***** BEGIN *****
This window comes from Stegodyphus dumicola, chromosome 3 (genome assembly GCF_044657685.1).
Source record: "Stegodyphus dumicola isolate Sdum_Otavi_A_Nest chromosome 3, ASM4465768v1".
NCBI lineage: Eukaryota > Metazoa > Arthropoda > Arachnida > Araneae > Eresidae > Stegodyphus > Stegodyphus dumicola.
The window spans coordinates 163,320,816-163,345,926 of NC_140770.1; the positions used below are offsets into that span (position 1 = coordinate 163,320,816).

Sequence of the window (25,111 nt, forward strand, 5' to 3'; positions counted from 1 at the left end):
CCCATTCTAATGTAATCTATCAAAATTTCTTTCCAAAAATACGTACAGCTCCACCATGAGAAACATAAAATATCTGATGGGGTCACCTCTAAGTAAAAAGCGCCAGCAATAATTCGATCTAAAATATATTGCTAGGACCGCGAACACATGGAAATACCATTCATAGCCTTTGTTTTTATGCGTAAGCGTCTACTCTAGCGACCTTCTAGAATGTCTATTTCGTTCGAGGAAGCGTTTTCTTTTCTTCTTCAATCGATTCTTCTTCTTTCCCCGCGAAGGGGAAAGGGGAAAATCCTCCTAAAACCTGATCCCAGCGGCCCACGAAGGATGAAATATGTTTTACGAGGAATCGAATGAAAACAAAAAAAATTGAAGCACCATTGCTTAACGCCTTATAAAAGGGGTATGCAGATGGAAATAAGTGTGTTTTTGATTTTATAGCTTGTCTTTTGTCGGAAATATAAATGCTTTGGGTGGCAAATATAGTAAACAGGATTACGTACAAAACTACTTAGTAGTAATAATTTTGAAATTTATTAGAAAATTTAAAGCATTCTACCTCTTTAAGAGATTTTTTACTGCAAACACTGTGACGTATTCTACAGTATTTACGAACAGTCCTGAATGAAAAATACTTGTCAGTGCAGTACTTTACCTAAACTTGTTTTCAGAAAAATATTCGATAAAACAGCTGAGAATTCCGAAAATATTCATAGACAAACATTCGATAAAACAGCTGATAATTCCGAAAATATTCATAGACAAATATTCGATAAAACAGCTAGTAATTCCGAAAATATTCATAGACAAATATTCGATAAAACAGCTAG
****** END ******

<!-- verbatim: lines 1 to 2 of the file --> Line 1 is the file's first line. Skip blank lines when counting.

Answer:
This window comes from Stegodyphus dumicola, chromosome 3 (genome assembly GCF_044657685.1).
Source record: "Stegodyphus dumicola isolate Sdum_Otavi_A_Nest chromosome 3, ASM4465768v1".